Your mama was the first person I noticed when I walked into the exam room. She sat near the sink in a cushioned metal chair with her feet slightly stretched out, arms folded tightly across her chest. Her fingernails — dark pink, chipped. Smiling, I greeted both of you, but your mama, she gave no response, made no changes in her position or posture. No leaning forward as a sign of engagement or interest. No pulling in of her feet. No uncrossing of her arms.
I knew your family only spoke Spanish, so I dialed for Interpreter Services, and before long, I had a Spanish interpreter on speakerphone. I brightly introduced myself again as the student nurse practitioner who would be seeing you today. We met in the fall of 2009 when I had just begun my clinical rotations in pediatric primary care as a student nurse practitioner.
But, your mama, she said nothing. If anything, she crossed her arms tighter, and when I looked at her, I saw the stiff, dark-brown ponytail taut with irritation, the fading lipstick hiding clenched teeth. Your mama looked at me — no, she looked into me — with serious, angry pools of frustration, and I sensed immediately that my introduction was too enthusiastic.
“What can I help you with today?” I asked. Your mama made no response and thrust a sheet of paper at me. You were playing with a little red car near the door and smiled charmingly at me with your four-year-old eyes and slightly crooked baby teeth.
It was a sheet of paper from your pre-school. They wanted you to see an audiologist. I was confused, so I started asking a few standard questions:
“Is your son in any pain today?”
“Is he sick today?”
“All you want is an audiologist?”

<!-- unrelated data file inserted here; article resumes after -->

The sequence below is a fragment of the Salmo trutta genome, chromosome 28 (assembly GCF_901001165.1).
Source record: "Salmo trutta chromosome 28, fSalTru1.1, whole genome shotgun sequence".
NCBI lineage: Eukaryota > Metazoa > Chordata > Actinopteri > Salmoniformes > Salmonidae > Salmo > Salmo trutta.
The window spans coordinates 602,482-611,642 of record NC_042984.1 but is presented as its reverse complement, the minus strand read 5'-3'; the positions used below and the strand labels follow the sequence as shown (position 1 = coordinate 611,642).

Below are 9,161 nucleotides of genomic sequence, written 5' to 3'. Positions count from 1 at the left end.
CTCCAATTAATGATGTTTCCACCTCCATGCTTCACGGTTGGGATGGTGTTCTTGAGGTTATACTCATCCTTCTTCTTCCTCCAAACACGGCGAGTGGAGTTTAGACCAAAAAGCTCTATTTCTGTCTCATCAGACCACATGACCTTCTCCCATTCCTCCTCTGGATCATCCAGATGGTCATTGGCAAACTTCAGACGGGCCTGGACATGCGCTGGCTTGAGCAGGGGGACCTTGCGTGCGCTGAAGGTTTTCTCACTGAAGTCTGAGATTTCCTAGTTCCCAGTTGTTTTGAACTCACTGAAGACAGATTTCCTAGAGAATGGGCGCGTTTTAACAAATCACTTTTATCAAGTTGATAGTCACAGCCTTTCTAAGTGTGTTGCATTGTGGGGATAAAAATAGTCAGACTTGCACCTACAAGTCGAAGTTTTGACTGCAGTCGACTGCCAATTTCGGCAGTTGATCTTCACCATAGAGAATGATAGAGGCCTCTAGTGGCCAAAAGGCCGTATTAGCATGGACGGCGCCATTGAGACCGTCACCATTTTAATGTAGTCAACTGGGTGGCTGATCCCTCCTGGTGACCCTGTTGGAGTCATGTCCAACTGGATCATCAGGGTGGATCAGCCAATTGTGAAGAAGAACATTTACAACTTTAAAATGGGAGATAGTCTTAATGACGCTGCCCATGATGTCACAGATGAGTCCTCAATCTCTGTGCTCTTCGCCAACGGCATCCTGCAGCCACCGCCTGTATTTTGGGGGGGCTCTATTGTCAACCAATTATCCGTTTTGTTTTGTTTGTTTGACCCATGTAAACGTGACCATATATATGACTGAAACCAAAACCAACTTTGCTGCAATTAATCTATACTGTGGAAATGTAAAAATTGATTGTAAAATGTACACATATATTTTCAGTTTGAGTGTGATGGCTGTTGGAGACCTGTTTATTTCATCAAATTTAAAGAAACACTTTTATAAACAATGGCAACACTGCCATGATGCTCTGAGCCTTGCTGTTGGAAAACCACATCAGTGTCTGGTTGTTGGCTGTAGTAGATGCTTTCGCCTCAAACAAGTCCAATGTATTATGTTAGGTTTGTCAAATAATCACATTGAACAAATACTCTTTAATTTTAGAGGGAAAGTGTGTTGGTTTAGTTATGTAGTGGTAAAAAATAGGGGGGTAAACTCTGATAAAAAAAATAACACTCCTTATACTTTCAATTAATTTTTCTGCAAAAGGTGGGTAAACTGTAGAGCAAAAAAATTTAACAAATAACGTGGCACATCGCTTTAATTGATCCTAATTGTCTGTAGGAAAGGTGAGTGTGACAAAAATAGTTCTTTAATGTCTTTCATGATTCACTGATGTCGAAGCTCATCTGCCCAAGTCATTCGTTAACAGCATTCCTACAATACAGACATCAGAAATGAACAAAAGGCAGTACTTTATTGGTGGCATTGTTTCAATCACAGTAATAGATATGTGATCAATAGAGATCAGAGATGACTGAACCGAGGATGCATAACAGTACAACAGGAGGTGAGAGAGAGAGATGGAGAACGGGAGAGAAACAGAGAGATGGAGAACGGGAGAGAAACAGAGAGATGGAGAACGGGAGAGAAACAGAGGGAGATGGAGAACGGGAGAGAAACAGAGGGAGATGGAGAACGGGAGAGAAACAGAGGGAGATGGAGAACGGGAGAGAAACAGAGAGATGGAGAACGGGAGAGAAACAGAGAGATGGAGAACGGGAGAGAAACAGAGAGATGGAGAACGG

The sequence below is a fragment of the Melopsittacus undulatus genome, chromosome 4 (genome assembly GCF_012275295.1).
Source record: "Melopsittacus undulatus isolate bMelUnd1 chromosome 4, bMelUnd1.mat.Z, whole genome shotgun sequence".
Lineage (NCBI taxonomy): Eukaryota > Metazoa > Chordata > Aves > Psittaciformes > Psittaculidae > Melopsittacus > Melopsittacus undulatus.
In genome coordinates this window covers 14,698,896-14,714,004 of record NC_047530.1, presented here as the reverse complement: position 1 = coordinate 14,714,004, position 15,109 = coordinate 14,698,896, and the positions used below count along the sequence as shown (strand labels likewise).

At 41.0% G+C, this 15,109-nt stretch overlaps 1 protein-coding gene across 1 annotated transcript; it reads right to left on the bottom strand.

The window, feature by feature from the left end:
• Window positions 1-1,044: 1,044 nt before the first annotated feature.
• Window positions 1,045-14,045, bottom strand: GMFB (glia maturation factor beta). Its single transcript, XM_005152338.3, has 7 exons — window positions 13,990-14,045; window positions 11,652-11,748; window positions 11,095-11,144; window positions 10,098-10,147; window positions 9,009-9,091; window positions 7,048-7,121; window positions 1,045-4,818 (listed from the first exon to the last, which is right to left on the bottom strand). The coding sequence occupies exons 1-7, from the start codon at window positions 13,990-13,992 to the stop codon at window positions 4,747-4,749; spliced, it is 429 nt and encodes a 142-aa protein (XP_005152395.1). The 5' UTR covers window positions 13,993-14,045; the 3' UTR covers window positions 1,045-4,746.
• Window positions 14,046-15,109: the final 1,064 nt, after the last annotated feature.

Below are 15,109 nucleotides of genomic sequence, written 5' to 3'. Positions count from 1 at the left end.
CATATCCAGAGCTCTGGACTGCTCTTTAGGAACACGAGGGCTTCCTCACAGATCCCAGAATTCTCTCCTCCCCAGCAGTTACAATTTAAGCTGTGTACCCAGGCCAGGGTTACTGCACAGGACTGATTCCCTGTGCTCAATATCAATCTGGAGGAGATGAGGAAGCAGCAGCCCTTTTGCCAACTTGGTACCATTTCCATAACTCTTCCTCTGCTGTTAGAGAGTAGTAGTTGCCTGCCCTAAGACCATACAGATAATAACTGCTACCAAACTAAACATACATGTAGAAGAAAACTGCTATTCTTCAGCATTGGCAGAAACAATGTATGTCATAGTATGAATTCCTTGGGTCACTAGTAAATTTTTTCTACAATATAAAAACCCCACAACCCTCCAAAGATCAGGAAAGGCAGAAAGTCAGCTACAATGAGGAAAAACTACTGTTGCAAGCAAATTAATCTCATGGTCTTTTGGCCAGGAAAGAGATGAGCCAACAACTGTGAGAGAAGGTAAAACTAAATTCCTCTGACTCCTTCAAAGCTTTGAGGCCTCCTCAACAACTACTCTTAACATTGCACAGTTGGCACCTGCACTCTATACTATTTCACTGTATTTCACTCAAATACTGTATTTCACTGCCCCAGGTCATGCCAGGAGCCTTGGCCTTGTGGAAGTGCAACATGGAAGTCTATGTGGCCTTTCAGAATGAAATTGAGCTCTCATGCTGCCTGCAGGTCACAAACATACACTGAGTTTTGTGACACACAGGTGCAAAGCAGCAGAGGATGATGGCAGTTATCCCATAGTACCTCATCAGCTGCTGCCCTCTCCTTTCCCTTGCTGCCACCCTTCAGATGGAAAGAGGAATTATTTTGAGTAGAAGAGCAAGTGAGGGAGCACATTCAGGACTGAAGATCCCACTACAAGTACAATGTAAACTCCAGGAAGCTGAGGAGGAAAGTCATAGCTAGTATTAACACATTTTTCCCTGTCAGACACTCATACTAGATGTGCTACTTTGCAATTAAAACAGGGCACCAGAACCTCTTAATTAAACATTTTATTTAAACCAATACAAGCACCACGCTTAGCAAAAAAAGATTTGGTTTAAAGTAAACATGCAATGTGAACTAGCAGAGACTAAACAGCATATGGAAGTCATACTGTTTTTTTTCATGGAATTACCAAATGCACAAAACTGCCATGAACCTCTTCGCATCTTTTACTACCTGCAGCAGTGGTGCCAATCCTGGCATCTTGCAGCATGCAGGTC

Your mama’s responses were sharp, brisk, minimalist. Each single-syllable word cut through the air of warmth, care, and calm that I was working so hard to create and maintain. Finally, I told your mama that I’d be right back and went outside to consult with my preceptor. She told me all I needed to do was give your mama the yellow sheet containing the phone number of the audiologist for their insurance. “That’s it?” I asked. “That’s it,” she replied.
I handed your mama the piece of paper with the highlighted phone number telling her that all she needed to do was call the number to make you an appointment. She snatched the paper and finally burst out with exasperation, “TWO… HOURS!! Two hours!! Here TWO hours!!”
I started panicking. She was shouting at me. I didn’t want her to be upset. What could I say? I didn’t know you had both waited two hours. (I couldn’t believe it! Two hours!) Couldn’t she see that I wasn’t at fault? Couldn’t she tell I was trying my best to help? Didn’t she know I was just the student? Still. Two hours!
So, I did the only thing I knew to do at that moment — I looked your mama straight in the eyes and said, “I am really sorry,” with all the honesty and empathy I could muster up. Your mama stuffed the paper in her bag and stormed out the door.
I could see why your mother was upset. She had spent all that time in the waiting room — and for what? For only a couple minutes with me. For a piece of paper. For a phone number to call. Two hours for maybe two minutes. What would have happened if I hadn’t been assigned to you? Would you have waited for three hours? Four hours? The whole day? Would you have left only to come back the following day to wait another few hours?
After watching you trot out the door with your mama, I tidied up the exam room in some strange hope that the physical act of cleaning would somehow cleanse me of the guilt I felt and remove the heavy feeling of somehow being complicit in some treacherous crime: being a contributor to a healthcare system made inaccessible and difficult for certain underserved and underprivileged populations.
At that moment, I became cognizant, for the first time, of all the structural barriers set up against you—a four-year-old boy—getting the healthcare you needed and deserved.
Evelyn Lai is a pediatric nurse practitioner as well as a 2018–2019 Doximity Author.